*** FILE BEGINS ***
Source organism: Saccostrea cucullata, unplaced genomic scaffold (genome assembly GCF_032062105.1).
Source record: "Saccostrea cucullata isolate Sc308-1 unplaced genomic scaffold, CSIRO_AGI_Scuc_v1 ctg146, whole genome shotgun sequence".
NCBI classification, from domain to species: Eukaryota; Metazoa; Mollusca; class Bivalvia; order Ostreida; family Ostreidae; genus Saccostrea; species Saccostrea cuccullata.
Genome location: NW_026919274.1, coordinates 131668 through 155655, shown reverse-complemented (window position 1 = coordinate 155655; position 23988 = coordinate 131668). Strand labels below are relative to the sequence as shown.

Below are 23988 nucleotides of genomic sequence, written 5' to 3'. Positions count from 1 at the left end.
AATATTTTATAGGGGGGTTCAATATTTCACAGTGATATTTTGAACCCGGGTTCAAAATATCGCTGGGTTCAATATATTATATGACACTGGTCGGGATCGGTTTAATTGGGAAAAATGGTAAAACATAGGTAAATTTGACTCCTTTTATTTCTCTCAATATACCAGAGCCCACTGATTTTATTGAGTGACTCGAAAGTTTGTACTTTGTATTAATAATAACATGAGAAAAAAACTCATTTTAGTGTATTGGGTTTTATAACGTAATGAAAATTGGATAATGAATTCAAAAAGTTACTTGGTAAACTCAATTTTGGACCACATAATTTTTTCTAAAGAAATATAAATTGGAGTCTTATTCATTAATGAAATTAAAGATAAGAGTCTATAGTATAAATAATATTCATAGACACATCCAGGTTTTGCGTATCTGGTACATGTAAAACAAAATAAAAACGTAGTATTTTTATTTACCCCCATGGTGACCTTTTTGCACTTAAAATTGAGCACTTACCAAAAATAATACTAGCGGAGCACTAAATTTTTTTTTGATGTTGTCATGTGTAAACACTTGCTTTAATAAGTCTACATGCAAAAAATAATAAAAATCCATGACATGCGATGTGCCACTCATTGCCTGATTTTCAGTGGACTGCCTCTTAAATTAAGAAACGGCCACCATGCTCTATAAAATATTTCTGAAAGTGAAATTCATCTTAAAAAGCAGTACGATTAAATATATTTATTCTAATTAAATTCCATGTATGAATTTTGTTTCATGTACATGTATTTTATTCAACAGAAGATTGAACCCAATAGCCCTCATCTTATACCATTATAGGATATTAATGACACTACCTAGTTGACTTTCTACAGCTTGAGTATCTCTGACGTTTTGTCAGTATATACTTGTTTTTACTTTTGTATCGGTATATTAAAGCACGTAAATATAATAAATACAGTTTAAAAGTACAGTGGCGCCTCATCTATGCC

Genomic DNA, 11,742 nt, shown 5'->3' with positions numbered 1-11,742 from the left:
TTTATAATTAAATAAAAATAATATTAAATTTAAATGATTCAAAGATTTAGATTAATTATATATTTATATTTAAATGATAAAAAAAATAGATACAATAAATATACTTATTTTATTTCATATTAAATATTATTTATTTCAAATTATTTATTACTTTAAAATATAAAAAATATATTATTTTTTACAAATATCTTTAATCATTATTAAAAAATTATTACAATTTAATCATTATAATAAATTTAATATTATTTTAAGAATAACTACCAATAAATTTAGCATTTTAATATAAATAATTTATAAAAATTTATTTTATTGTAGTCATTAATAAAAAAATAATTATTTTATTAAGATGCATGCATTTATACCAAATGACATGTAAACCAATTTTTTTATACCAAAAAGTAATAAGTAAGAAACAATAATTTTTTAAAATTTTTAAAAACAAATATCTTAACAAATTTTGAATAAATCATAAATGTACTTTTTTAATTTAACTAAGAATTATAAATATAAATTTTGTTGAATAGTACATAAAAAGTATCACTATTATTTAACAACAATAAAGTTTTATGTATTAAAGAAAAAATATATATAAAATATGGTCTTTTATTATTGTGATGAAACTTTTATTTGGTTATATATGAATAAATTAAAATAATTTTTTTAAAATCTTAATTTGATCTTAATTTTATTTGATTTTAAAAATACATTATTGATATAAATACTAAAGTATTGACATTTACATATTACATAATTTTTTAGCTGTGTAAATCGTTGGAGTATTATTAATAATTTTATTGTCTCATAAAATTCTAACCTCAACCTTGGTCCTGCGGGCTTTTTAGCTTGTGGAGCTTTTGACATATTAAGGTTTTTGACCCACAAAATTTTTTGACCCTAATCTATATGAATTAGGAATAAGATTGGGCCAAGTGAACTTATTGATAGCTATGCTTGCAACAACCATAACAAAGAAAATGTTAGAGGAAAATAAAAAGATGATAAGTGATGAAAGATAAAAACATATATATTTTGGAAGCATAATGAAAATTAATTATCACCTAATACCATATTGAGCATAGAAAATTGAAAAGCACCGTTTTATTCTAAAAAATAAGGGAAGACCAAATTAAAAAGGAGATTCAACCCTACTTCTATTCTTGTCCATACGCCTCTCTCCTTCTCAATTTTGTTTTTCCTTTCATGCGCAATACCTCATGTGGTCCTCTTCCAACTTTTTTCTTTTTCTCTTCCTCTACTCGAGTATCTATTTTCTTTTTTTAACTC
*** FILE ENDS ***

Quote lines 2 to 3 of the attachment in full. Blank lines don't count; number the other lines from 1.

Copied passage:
Source record: "Saccostrea cucullata isolate Sc308-1 unplaced genomic scaffold, CSIRO_AGI_Scuc_v1 ctg146, whole genome shotgun sequence".
NCBI classification, from domain to species: Eukaryota; Metazoa; Mollusca; class Bivalvia; order Ostreida; family Ostreidae; genus Saccostrea; species Saccostrea cuccullata.